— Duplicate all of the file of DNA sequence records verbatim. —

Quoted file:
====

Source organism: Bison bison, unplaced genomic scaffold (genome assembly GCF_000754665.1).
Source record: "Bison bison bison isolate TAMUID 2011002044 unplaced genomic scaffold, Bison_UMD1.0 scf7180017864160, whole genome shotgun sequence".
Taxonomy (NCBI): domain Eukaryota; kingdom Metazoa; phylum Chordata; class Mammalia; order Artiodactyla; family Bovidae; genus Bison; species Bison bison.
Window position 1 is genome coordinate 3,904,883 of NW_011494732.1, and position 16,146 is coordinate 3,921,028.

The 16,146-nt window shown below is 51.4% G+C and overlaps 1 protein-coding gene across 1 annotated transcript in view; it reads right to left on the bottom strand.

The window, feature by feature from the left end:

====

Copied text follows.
Source organism: Bison bison, unplaced genomic scaffold (genome assembly GCF_000754665.1).
Source record: "Bison bison bison isolate TAMUID 2011002044 unplaced genomic scaffold, Bison_UMD1.0 scf7180017864160, whole genome shotgun sequence".
Taxonomy (NCBI): domain Eukaryota; kingdom Metazoa; phylum Chordata; class Mammalia; order Artiodactyla; family Bovidae; genus Bison; species Bison bison.
Window position 1 is genome coordinate 3,904,883 of NW_011494732.1, and position 16,146 is coordinate 3,921,028.

The 16,146-nt window shown below is 51.4% G+C and overlaps 1 protein-coding gene across 1 annotated transcript in view; it reads right to left on the bottom strand.

The window, feature by feature from the left end: